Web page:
The farm where this important figure in equal rights lived was surrendered to the state in order to pay taxes by the family, but a friend purchased it and returned it back to the Fosters. Now the house is a National Landmark, but due to its delicate condition, the upper levels are not open to the public. However the cellar where many slaves left their mark is a popular attraction.
6. Rokeby, Ferrisburg, Vermont
By Mfwills, via Wikimedia Commons
Rokeby was home to four generations of the Robinson family. It was also a popular stop along the Underground Railroad. The family preserved many of the letters, account books and diaries kept by the family during that era, including a list of every free slave who passed through their doors.
The Robinsons still own Rokeby, but today it is a museum. Visitors are welcome to turn through the aged pages of the account books and diaries kept by the family. It gives a unique and hands-on look at that era in history.
7. Theodore Roosevelt Island, Virginia
creativecommons.org/William F Yurasko
Though it is now known as Theodore Roosevelt Island due the former president's massive statue, Mason Island used to be a popular spot for freed slaves.
Being right across the lines of freedom, freed slaves flocked into the District of Columbia until the cities swelled. However, as room in the cities ran out, many found it safe on Mason Island, where the slave hunters did not often bother to look.
Many moved further north to Canada, but Mason Island was developed into a hidden refugee camp. After the Civil War, many of the refugees moved on from the island to more permanent homes.
Today, much of where they lived lies in ruins, reclaimed by nature. However, tourists often stumble upon relics from a lost age while hiking on this island.
8. John Brown Farm & Gravesite, Lake Placid, New York
This shabby-looking cabin served as home to the legendary John Brown leading up to his infamous raid on Harper's Ferry, where he was killed. He requested to be returned here and buried.
It soon became a pilgrimage site for abolitionists and African Americans who came to pay their respects to the fallen hero. Many freed slaves decided to stay in the area, but they, as well as John Brown's own family, found the barren land difficult to farm and many soon moved on.
While not technically a part of the Underground Railroad, many recognize it as such due to Brown's dedication to freedom. His tiny wooden house has endured through the ages and the John Brown Association has erected a statue in his honour near his grave to commemorate his sacrifice.
9. The Wayside, Concord, Massachusetts
creativecommons.org/Julie Jordan Scott
The Wayside is better known as the house of two legendary writers – Louisa May Alcott and Nathaniel Hawthorne.
Hawthorne was famous for the Scarlet Letter and Alcott for Little Women. Many of the scenes that were depicted by Alcott's Little Women were inspired by her childhood at The Wayside, such as the family sheltering fugitive slaves in 1847. Now The Wayside barn serves as a visitor centre to the house. This important piece of literary history is now a National Landmark.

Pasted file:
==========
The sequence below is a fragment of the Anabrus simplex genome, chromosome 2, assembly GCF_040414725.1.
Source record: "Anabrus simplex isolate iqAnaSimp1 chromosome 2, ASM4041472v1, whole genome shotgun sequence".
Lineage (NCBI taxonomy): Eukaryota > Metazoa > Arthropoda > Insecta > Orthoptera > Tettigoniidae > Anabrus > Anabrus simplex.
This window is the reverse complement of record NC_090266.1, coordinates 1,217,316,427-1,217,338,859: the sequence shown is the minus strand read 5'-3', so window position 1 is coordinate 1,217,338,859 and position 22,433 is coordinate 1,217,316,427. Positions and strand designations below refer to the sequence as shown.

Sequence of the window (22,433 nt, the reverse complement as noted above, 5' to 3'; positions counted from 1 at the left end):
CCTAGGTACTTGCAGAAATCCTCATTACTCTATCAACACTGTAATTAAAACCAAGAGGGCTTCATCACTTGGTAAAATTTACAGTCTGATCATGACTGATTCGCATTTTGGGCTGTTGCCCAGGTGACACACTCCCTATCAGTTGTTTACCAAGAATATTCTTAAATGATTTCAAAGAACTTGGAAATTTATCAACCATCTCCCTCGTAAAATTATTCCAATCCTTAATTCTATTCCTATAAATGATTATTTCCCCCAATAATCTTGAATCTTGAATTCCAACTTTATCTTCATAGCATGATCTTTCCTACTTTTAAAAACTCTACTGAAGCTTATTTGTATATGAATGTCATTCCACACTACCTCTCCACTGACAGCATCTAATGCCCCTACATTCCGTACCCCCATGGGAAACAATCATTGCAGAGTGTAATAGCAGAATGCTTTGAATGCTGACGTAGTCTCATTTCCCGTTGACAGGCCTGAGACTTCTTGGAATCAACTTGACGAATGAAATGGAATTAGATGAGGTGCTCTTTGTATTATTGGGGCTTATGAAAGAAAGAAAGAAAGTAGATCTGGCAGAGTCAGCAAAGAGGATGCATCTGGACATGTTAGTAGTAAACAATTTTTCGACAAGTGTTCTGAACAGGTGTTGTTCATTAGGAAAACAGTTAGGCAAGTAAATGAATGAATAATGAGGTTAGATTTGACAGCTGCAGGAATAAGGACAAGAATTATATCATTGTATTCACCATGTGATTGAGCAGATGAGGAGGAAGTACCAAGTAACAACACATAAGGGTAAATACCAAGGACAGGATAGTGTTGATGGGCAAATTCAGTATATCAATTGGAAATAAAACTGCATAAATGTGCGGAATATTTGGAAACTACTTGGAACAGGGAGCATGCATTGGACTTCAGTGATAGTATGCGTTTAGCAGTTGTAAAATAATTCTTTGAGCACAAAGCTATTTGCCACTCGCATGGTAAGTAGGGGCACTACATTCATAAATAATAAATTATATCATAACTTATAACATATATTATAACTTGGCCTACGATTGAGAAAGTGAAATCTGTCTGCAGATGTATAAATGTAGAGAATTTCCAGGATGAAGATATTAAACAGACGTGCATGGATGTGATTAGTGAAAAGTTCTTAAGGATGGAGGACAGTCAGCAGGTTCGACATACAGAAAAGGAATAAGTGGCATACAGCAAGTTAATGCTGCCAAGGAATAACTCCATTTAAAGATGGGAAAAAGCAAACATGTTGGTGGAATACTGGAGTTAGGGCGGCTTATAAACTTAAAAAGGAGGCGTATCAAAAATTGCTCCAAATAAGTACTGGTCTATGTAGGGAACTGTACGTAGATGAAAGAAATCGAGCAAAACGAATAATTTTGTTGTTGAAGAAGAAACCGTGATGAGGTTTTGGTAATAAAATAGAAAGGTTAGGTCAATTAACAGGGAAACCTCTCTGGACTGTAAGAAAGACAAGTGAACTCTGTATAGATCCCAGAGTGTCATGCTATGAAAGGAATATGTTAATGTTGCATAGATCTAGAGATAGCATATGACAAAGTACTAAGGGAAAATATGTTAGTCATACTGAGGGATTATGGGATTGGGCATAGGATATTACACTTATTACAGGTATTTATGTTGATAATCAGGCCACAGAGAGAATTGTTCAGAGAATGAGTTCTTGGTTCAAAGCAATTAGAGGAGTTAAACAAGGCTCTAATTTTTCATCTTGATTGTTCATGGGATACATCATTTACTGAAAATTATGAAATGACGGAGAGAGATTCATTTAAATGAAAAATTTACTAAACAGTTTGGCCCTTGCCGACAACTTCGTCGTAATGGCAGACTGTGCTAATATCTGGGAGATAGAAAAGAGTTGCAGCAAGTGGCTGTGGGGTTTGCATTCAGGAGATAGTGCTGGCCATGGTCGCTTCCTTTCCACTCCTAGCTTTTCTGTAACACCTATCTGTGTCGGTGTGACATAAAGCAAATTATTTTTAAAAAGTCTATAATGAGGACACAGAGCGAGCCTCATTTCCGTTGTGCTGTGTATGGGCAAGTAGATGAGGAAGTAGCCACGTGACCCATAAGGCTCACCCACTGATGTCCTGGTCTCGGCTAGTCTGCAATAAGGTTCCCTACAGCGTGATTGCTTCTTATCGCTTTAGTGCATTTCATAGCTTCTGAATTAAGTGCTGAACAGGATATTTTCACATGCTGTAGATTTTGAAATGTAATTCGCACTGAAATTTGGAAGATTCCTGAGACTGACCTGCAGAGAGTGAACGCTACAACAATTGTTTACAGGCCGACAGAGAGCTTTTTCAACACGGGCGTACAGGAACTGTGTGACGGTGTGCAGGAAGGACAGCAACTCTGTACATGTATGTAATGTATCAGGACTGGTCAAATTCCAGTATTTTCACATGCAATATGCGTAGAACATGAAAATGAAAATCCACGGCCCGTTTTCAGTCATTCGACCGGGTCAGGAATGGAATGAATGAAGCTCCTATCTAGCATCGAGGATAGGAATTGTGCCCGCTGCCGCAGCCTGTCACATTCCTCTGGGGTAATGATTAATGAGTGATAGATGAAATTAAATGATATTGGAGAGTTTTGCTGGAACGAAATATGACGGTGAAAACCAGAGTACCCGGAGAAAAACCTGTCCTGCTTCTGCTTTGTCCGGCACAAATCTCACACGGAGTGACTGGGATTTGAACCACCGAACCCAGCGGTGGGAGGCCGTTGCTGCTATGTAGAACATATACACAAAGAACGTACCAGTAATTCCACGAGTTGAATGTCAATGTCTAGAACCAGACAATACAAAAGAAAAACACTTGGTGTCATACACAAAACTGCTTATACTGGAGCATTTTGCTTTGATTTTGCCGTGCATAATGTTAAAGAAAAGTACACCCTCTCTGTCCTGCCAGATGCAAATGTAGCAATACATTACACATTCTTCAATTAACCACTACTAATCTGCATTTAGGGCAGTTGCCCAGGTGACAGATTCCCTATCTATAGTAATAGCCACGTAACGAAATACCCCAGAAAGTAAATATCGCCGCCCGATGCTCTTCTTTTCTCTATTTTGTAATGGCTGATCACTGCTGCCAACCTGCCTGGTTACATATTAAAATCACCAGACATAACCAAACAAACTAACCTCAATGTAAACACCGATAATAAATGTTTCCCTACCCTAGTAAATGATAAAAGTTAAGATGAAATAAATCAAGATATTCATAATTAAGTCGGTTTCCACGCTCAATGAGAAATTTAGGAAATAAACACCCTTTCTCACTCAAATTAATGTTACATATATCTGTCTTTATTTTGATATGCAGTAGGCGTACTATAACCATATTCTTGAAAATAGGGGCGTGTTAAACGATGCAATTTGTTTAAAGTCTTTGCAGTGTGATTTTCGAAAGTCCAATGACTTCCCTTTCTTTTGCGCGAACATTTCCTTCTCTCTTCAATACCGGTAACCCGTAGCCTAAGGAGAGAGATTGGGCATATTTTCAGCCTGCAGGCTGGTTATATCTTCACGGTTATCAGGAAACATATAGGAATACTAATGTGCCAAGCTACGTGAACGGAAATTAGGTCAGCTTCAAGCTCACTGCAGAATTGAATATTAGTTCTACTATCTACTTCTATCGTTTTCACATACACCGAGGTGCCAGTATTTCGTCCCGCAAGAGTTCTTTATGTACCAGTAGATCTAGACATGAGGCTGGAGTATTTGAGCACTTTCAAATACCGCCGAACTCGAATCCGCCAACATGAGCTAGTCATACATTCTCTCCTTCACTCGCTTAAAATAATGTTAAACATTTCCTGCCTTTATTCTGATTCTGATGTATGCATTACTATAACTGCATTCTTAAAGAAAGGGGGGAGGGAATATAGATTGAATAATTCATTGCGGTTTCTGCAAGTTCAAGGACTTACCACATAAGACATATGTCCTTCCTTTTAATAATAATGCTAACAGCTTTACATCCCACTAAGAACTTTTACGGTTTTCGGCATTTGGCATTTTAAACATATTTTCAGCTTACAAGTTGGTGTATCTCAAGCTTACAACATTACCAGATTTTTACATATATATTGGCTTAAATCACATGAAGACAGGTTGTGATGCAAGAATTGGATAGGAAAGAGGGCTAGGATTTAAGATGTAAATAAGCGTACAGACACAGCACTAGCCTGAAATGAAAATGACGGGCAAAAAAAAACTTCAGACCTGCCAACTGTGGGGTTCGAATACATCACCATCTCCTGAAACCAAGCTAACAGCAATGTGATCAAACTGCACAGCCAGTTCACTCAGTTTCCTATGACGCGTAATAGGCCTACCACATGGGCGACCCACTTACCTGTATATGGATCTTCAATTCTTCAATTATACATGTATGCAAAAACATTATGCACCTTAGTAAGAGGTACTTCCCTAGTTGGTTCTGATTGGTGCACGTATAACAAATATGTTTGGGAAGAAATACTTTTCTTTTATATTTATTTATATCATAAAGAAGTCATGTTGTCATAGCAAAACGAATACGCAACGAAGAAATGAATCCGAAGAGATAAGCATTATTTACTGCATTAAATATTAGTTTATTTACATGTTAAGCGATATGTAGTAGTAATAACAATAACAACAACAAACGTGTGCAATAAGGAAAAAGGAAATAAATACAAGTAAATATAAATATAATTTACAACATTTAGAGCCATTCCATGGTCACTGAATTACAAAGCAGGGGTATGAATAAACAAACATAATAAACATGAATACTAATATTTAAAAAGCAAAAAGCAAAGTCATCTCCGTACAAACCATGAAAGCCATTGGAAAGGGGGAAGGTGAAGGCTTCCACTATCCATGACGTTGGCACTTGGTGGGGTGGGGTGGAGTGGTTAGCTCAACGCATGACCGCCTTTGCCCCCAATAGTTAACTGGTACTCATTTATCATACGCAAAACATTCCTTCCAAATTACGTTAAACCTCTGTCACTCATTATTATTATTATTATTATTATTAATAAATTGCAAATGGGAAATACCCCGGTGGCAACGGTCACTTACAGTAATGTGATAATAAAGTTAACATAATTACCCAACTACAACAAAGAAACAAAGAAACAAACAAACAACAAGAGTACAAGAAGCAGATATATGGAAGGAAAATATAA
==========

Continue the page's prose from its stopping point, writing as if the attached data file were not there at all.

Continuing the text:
10. Plymouth Church Of The Pilgrims, Brooklyn, New York
Plymouth Church was home to the minister and abolitionist Henry Ward Beecher, who was brother to the famous writer, Harriet Beecher Stowe.
Through his writings and preaching of his strong abolitionist views, Beecher inspired the local community. His pamphlets became widely circulated and anti-slavery sympathizers began flocking to his church to hear him speak. Through his preaching of disobedience of Fugitive Slavery Laws, he inspired the local community to aid fleeing slaves in any way possible.
Today, Plymouth Church is still very much a church.
11. Moncure Conway House, Falmouth, Virginia
This house belonged to the author, clergyman, and abolitionist Moncure Daniel Conway. It also served as an important stop on the Underground Railroad.
Slaves who travelled along one of the more dangerous routes of the Underground Railroad found a safe haven here. Conway helped 30 slaves escape their masters and continue on to freedom in Ohio. He once wrote that he felt he himself had no freedom while others were still enslaved.
Today the house stands in pristine condition as an example of federal brick style architecture. Unfortunately it is only opened for special events, like fundraisers and human rights rallies.
12. Starr Clark Tin Shop, Mexico, New York
The Starr Clark Tin Shop was owned by Starr Clark and his wife Harriet, both of whom were active abolitionists.
Clark helped organize the anti-slavery movement in the New York city of Mexico, and through his efforts he made it one of the most active stops on the Underground Railway.
The Clarks provided housing to freedom seekers either in their house or their tin shop. The Tin Shop has been kept in memory of this dedicated couple. It looks much like a simple little modern house, but inside it is filled with Starr Clark's tin works, as well as information about the town's history during the Underground Railway era.